Nuun: £0.41 for a 500ml drink. This home-made version £0.001!
I probably don’t get enough salt in my diet. I’ve had a couple of leg cramps in the pool recently, and sometimes when I yawn, the muscle under my tongue cramps up badly too. The thing is that we don’t tend to buy many processed foods, use little salt in cooking, and then (with the exception of potato wedges or chips - once or twice a month at most), don’t add salt at the table either.
Combine all this with triathlon training that’s starting to look like I’m taking things almost seriously, and it’s little wonder that I might be heading for trouble.
Now you can buy products (Zymm, Nuun) and ready-made drinks to help with electrolyte replacement during exercise . . . but I think I must be channeling Grandma Kumar again, because when I looked at the prices and ingredients of these, my immediate reaction was, “I can make it myself“.
OK, this is likely to get a little geeky from here . . . if you just want to know how to make your own electrolyte replacement drink, you can skip to the end, missing out all my anorak calculations.
We’ll start with Nuun as our base recipe. On the Nuun site, they list the contents as:
- 360mg sodium (carbonate)
- 100mg potassium (bicarbonate)
- 12.5mg calcium (carbonate)
- 25mg magnesium (sulphate)
- 37.5g vitamin C
- 0.5mgvitamin B2
- ALL DISSOLVED INTO 500ml OF WATER
For this basic electrolyte supplement, we’ll concentrate on the sodium and potassium, since they’re the ones easiest to work on. Maybe later I’ll track down a suitable source of the other elements for use in a drink. I’m also going to use chlorides instead of the carbonates & bicarbonates in Nuun. What are chlorides? Well, sodium chloride is what you call salt, and potassium chloride is the ingredient used in low-sodium or sodium-free salt.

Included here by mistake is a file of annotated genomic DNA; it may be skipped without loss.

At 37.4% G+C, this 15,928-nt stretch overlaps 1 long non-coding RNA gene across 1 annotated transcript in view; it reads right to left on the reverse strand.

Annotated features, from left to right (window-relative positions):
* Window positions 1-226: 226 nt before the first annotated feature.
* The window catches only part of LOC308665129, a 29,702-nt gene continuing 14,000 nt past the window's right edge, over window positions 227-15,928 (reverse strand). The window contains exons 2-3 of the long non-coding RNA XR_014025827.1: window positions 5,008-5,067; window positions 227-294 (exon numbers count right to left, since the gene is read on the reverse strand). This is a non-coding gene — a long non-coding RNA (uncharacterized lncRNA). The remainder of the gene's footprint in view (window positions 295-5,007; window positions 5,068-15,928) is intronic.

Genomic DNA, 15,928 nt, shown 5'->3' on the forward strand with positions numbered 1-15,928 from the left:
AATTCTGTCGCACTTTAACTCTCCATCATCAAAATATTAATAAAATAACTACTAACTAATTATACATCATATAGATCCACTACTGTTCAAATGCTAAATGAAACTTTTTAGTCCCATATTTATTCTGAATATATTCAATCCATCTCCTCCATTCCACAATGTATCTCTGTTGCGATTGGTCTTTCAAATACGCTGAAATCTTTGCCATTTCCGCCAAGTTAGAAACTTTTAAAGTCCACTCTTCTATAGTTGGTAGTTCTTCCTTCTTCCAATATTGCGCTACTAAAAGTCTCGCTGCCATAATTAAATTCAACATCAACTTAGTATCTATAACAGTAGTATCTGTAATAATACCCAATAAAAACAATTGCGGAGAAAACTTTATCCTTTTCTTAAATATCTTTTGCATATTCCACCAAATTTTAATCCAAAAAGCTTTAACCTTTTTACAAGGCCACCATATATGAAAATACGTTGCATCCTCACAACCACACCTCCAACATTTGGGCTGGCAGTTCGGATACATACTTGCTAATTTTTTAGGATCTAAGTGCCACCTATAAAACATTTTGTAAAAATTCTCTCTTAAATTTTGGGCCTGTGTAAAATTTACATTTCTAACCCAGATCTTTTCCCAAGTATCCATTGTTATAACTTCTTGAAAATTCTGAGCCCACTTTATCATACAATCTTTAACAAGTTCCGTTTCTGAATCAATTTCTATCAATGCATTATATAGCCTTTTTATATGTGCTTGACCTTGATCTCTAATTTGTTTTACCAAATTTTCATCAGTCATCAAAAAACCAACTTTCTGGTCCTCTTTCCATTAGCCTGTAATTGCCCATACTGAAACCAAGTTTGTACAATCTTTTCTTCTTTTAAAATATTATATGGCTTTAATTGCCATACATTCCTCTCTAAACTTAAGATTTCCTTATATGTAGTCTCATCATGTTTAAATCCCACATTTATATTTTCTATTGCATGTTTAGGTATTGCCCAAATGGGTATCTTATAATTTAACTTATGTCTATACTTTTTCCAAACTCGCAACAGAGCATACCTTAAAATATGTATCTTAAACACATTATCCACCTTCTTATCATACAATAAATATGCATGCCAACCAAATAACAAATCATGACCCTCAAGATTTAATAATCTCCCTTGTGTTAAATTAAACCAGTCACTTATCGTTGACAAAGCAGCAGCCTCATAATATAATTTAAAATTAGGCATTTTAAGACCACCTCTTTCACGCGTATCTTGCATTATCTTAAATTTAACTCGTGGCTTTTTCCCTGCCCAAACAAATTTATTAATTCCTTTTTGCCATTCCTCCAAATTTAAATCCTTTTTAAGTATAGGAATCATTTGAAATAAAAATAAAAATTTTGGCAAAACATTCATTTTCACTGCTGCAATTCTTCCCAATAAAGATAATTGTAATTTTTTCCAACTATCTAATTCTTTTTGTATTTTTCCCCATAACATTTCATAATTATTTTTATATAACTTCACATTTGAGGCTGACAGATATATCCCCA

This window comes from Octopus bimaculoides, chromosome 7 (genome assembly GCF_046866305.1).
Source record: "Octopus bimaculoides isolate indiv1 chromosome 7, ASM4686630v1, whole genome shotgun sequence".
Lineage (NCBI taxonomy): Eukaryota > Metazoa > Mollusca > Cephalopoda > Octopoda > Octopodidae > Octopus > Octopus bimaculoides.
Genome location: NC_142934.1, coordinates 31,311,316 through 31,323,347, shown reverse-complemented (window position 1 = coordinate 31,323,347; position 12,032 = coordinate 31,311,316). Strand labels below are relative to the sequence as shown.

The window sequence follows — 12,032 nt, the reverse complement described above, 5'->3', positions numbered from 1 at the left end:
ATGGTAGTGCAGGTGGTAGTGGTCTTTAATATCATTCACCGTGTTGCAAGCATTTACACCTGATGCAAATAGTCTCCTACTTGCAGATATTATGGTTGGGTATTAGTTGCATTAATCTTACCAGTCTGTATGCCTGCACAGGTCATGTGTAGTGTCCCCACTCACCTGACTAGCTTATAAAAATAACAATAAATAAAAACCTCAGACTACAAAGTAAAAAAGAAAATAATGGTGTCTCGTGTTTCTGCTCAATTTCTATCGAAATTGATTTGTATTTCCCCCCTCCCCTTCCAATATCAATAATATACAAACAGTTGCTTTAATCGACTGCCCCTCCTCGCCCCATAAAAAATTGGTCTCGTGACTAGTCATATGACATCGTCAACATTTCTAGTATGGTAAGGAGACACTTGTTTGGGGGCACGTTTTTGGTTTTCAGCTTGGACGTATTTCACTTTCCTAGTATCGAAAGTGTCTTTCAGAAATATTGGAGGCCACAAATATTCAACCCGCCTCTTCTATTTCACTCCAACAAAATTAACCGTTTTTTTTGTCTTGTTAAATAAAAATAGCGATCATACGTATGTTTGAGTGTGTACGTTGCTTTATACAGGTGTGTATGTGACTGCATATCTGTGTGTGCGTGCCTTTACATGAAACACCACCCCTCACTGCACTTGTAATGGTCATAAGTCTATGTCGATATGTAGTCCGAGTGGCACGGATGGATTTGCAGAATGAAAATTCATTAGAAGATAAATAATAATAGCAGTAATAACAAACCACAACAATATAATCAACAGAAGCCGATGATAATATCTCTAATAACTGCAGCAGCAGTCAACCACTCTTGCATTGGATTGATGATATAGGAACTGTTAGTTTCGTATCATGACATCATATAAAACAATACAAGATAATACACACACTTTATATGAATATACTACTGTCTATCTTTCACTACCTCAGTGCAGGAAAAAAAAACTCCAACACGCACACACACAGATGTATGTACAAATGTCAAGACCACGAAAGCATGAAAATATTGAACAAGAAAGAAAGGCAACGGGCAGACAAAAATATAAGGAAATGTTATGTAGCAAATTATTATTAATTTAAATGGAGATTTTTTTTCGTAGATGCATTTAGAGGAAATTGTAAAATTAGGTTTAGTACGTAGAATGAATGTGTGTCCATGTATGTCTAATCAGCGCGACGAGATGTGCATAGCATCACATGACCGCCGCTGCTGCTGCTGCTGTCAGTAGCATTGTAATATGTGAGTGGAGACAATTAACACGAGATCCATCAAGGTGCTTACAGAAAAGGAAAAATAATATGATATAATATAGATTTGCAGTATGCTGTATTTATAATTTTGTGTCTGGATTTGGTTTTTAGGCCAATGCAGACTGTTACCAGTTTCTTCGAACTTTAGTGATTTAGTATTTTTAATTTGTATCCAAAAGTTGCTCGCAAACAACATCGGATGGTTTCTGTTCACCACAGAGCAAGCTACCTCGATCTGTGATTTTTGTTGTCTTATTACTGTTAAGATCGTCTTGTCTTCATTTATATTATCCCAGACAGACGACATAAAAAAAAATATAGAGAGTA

So . . . I want to achieve doses of 360mg of sodium, and 100mg of potassium per 500ml drink - a 3.6:1 ratio. Yesterday, I picked up a pack of Low Sodium ’salt’ from the shop. This lists it’s content as providing 18g of sodium and 28g of potassium per 100g of product. To get the right potassium:sodium ratio, I want:
28g potassium x 3.6 = 101g sodium
If I put in 100g of the Low Sodium salt, I already have 19g of sodium, so I need an extra 82g. Common table salt (sodium chloride) gives 39g of sodium per 100g of product. So I want:
82/39 x 100 = 210g of salt.
So my basic mix is 100g of low sodium salt + 210g of regular table salt, giving a total of 310g. That contains 101g of sodium, and I want to measure this out so that I end up with a concentration of 360mg per 500ml. So for a 500ml bottle, I need:
0.36/101 x 310 = 1.1g
Now measuring that out could be a real problem, and this is precisely why Nunn and Zymm come in so handy. All you do with these is drop a tab into your bottle, and in a few minutes you’re ready to go. If you’re out and about (like, in a long race, and can’t have your own bottles ready to pick up), then these products are just great.
I used a 1/5 teaspoon measure, which I found to be about 1.6g of my electrolyte mix (I measured how much ten x 1/5 tsp weighed). So for a 500ml bottle, I could use ~2/3 of this tiny measuring spoon. A better option is just to use my 750ml bottles, and when I’m making them up ad one x 1/5tsp of the salt mix to each.
What about the taste? Well I generally make up my own drinks anyway, with about 150ml of fruit juice (grapefruit with a dash of lime is favourite), which is then topped up to 750ml with tap water.
- The basic electrolyte supplement is made up by adding 210g of ordinary salt to 100g of low sodium salt. The one I’ve used lists its ingredients as 51% potassium chloride and 48% sodium chloride. If yours has a different ratio, you’ll need to adjust the mix.
- Make up a 750ml bottle by adding 150ml of fruit juice, 1/5 of a teaspoon of the supplement mix, and topping up with water.
So why bother doing it yourself? Well Nuun is £4.99 for a pack of 12 (£0.41 each), while Zymm is £5.49 for 10 (£0.55 each), and Elete Electrolyte additive is massive £4.50 a shot.
The home made supplement works out at £0.30 for 281 doses - that’s £0.001 each.